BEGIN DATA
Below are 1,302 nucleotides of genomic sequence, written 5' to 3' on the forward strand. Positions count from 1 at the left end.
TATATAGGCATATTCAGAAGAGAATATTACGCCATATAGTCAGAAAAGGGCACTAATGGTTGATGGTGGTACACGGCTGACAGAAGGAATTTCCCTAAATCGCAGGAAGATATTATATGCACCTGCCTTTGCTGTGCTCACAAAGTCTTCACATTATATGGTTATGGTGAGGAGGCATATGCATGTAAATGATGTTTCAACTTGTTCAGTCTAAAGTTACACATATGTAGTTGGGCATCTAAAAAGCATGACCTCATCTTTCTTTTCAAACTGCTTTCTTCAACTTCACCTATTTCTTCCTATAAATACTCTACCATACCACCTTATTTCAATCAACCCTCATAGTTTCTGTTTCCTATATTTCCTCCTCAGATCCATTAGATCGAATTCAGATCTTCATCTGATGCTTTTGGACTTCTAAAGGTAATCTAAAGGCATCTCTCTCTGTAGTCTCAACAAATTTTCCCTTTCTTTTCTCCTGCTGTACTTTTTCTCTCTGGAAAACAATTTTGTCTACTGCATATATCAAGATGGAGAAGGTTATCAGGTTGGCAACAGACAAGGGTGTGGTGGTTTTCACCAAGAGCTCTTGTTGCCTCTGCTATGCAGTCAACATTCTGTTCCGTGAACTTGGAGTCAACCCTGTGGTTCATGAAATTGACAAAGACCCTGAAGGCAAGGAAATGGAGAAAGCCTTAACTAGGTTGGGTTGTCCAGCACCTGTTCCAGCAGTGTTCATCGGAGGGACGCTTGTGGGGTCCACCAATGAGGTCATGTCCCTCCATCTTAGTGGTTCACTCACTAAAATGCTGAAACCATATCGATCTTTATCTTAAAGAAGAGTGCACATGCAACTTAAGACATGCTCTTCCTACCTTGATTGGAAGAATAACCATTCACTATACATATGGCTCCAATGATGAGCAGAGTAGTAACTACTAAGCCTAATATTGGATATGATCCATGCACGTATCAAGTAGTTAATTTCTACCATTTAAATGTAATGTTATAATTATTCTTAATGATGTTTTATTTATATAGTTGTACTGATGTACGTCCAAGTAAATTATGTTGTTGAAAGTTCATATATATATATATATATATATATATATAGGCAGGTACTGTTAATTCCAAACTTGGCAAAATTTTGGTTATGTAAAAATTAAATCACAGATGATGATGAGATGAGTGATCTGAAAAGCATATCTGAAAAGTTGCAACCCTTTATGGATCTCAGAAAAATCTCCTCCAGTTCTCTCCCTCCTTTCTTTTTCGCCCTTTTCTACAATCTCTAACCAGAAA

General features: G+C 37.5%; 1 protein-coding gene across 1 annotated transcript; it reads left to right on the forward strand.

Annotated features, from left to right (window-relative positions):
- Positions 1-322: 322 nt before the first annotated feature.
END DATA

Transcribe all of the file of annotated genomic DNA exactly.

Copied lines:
Below are 1,302 nucleotides of genomic sequence, written 5' to 3' on the forward strand. Positions count from 1 at the left end.
TATATAGGCATATTCAGAAGAGAATATTACGCCATATAGTCAGAAAAGGGCACTAATGGTTGATGGTGGTACACGGCTGACAGAAGGAATTTCCCTAAATCGCAGGAAGATATTATATGCACCTGCCTTTGCTGTGCTCACAAAGTCTTCACATTATATGGTTATGGTGAGGAGGCATATGCATGTAAATGATGTTTCAACTTGTTCAGTCTAAAGTTACACATATGTAGTTGGGCATCTAAAAAGCATGACCTCATCTTTCTTTTCAAACTGCTTTCTTCAACTTCACCTATTTCTTCCTATAAATACTCTACCATACCACCTTATTTCAATCAACCCTCATAGTTTCTGTTTCCTATATTTCCTCCTCAGATCCATTAGATCGAATTCAGATCTTCATCTGATGCTTTTGGACTTCTAAAGGTAATCTAAAGGCATCTCTCTCTGTAGTCTCAACAAATTTTCCCTTTCTTTTCTCCTGCTGTACTTTTTCTCTCTGGAAAACAATTTTGTCTACTGCATATATCAAGATGGAGAAGGTTATCAGGTTGGCAACAGACAAGGGTGTGGTGGTTTTCACCAAGAGCTCTTGTTGCCTCTGCTATGCAGTCAACATTCTGTTCCGTGAACTTGGAGTCAACCCTGTGGTTCATGAAATTGACAAAGACCCTGAAGGCAAGGAAATGGAGAAAGCCTTAACTAGGTTGGGTTGTCCAGCACCTGTTCCAGCAGTGTTCATCGGAGGGACGCTTGTGGGGTCCACCAATGAGGTCATGTCCCTCCATCTTAGTGGTTCACTCACTAAAATGCTGAAACCATATCGATCTTTATCTTAAAGAAGAGTGCACATGCAACTTAAGACATGCTCTTCCTACCTTGATTGGAAGAATAACCATTCACTATACATATGGCTCCAATGATGAGCAGAGTAGTAACTACTAAGCCTAATATTGGATATGATCCATGCACGTATCAAGTAGTTAATTTCTACCATTTAAATGTAATGTTATAATTATTCTTAATGATGTTTTATTTATATAGTTGTACTGATGTACGTCCAAGTAAATTATGTTGTTGAAAGTTCATATATATATATATATATATATATATATAGGCAGGTACTGTTAATTCCAAACTTGGCAAAATTTTGGTTATGTAAAAATTAAATCACAGATGATGATGAGATGAGTGATCTGAAAAGCATATCTGAAAAGTTGCAACCCTTTATGGATCTCAGAAAAATCTCCTCCAGTTCTCTCCCTCCTTTCTTTTTCGCCCTTTTCTACAATCTCTAACCAGAAA

General features: G+C 37.5%; 1 protein-coding gene across 1 annotated transcript; it reads left to right on the forward strand.

Annotated features, from left to right (window-relative positions):
- Positions 1-322: 322 nt before the first annotated feature.